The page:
As recent events in Brazil and Turkey, and on the Food Channel illustrate, it’s difficult to exaggerate Twitter’s influence. It can destabilize governments and vaporize a Southern, white woman with a successful television cooking show. That is, if the woman allegedly uses the “n” word off screen.
Until a few days ago, Dean was the Southern, sixty-something host of a popular cooking show on The Food Channel. Some combo of her emails, transcripts, and audio-recordings recently surfaced, materials filled with racial epitaphs. Pre-twitter, you would have never heard that story. It would have been buried inside an industry-specific periodical or local paper. Now, thanks in part to Twitter, most everything is national or international.
Pre-twitter, Dean would have been in human resources hot water. She would have been required to attend diversity training workshops and probably been placed on some sort of probation. But given her show’s advertising revenue stream, the suits in charge would not have fired her. However, when the Twitter wave turned large and angry enough, the suits sacrificed her job on the altar of electronic public opinion.
What happened to Deen on Twitter reminds me of what happened in the public schools I attended in my youth whenever fist fights broke out. All of us went Pavlovian and immediately ran towards them. The mob mentality of our youth is alive and well on Twitter. Now that we’re adults, we’re still running towards fights, we’re just using Twitter applications to do it. The first to arrive on the scene are immediately outraged. Then independent of much meaningful knowledge of the case, Twitter friends and acquaintances figure they’ll be outraged too. You know, solidarity.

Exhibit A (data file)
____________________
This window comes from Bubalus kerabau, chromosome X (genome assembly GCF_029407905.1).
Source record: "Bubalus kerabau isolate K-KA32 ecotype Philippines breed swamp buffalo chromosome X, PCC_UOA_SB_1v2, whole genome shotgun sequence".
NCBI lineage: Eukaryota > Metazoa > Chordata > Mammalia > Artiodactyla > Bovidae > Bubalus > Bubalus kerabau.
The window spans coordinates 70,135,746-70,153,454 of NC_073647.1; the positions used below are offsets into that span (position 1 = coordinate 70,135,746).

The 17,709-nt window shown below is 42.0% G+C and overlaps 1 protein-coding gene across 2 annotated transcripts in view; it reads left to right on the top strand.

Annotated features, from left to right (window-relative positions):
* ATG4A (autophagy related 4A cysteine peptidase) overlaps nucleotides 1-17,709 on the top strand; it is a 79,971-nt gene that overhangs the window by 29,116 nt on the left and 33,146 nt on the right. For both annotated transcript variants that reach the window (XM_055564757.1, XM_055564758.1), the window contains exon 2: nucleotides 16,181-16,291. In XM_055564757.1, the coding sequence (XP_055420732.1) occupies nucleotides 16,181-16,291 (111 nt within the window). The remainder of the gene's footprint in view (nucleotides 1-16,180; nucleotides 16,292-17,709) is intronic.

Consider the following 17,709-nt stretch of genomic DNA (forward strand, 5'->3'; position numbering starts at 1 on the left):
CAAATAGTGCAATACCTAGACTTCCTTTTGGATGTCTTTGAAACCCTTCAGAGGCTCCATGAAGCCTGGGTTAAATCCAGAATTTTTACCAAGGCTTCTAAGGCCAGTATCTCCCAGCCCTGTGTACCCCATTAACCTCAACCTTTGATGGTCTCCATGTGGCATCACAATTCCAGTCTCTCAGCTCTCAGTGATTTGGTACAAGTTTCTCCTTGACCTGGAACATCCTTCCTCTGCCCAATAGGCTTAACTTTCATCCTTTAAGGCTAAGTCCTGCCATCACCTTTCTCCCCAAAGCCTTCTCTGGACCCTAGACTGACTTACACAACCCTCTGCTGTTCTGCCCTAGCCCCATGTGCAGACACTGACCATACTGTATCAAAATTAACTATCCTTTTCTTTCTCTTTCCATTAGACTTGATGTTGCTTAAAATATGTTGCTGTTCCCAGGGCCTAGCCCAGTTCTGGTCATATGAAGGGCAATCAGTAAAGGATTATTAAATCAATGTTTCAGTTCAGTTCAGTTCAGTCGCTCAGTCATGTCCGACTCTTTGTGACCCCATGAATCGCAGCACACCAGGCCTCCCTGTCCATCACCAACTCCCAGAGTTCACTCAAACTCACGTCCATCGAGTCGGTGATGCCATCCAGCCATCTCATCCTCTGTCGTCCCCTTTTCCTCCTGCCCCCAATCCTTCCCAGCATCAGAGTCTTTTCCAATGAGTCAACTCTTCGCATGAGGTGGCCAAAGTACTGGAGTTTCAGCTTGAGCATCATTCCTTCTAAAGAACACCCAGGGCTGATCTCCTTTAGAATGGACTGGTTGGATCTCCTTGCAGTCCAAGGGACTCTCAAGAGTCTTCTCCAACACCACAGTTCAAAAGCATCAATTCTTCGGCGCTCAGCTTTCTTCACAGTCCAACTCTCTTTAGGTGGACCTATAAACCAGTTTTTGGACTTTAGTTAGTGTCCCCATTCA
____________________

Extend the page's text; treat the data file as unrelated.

Read about another equally illuminating recent example of this phenomenon here. In both of these cases, the perps hurriedly offered heartfelt apologizes, which on Twitter, only fueled the fire of people’s disgust. Whenever an electronic mob gains sufficient momentum a tipping point occurs where the suits decide the potential long-term damage to their brand’s image is greater than the short-term financial rewards of the pre-crisis advertising revenue. At which point, the Deens of the world can prostrate themselves in front of news cameras all they want. They’re dead men and women walking.
The electronic mob forms so quick there’s no due process for the “defendant”. Perception is reality, whether it’s the least bit accurate. No need to try explaining. Don’t let the door hit you on the way out.
It also squelches reflection and meaningful dialogue about class, race, gender, sexual orientation—diversity in all its forms. We still have a lot to learn about how to live together peacefully. When hateful and hurtful private thoughts or words are made public we should take the time to talk to one another about where the hate comes from, why it’s so hurtful, and what might be done to right the wrong.
With Twitter, we’ve created a swift and lethal executioner. The way we’re using it, we’re robbing ourselves of teachable moments that we desperately need.